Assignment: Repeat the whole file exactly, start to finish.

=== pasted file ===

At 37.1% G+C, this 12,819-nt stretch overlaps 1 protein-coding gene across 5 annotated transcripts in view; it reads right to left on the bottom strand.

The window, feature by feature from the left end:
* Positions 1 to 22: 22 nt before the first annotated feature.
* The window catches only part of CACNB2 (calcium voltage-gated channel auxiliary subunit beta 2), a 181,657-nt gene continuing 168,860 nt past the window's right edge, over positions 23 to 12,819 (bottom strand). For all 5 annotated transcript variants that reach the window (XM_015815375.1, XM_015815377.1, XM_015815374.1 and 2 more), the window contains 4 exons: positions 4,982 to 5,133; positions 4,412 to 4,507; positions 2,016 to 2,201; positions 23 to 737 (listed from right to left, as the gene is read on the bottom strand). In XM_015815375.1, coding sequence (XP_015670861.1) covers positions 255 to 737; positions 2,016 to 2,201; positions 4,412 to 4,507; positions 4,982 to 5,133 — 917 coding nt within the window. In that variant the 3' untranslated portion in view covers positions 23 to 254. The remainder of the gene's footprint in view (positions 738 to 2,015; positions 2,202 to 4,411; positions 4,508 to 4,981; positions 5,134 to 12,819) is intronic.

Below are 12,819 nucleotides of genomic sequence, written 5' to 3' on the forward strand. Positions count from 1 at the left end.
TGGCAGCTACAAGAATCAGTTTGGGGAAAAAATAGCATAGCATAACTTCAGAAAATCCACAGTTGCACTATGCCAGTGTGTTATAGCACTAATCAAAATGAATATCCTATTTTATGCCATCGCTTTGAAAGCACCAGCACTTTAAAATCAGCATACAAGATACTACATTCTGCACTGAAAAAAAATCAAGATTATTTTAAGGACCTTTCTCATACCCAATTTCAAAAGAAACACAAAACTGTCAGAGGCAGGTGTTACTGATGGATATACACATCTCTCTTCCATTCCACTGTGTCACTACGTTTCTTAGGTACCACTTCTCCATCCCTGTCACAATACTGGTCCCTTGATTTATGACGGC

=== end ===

At 37.1% G+C, this 12,819-nt stretch overlaps 1 protein-coding gene across 5 annotated transcripts in view; it reads right to left on the bottom strand.

The window, feature by feature from the left end:
* Positions 1 to 22: 22 nt before the first annotated feature.
* The window catches only part of CACNB2 (calcium voltage-gated channel auxiliary subunit beta 2), a 181,657-nt gene continuing 168,860 nt past the window's right edge, over positions 23 to 12,819 (bottom strand). For all 5 annotated transcript variants that reach the window (XM_015815375.1, XM_015815377.1, XM_015815374.1 and 2 more), the window contains 4 exons: positions 4,982 to 5,133; positions 4,412 to 4,507; positions 2,016 to 2,201; positions 23 to 737 (listed from right to left, as the gene is read on the bottom strand). In XM_015815375.1, coding sequence (XP_015670861.1) covers positions 255 to 737; positions 2,016 to 2,201; positions 4,412 to 4,507; positions 4,982 to 5,133 — 917 coding nt within the window. In that variant the 3' untranslated portion in view covers positions 23 to 254. The remainder of the gene's footprint in view (positions 738 to 2,015; positions 2,202 to 4,411; positions 4,508 to 4,981; positions 5,134 to 12,819) is intronic.

Below are 12,819 nucleotides of genomic sequence, written 5' to 3' on the forward strand. Positions count from 1 at the left end.
TGGCAGCTACAAGAATCAGTTTGGGGAAAAAATAGCATAGCATAACTTCAGAAAATCCACAGTTGCACTATGCCAGTGTGTTATAGCACTAATCAAAATGAATATCCTATTTTATGCCATCGCTTTGAAAGCACCAGCACTTTAAAATCAGCATACAAGATACTACATTCTGCACTGAAAAAAAATCAAGATTATTTTAAGGACCTTTCTCATACCCAATTTCAAAAGAAACACAAAACTGTCAGAGGCAGGTGTTACTGATGGATATACACATCTCTCTTCCATTCCACTGTGTCACTACGTTTCTTAGGTACCACTTCTCCATCCCTGTCACAATACTGGTCCCTTGATTTATGACGGC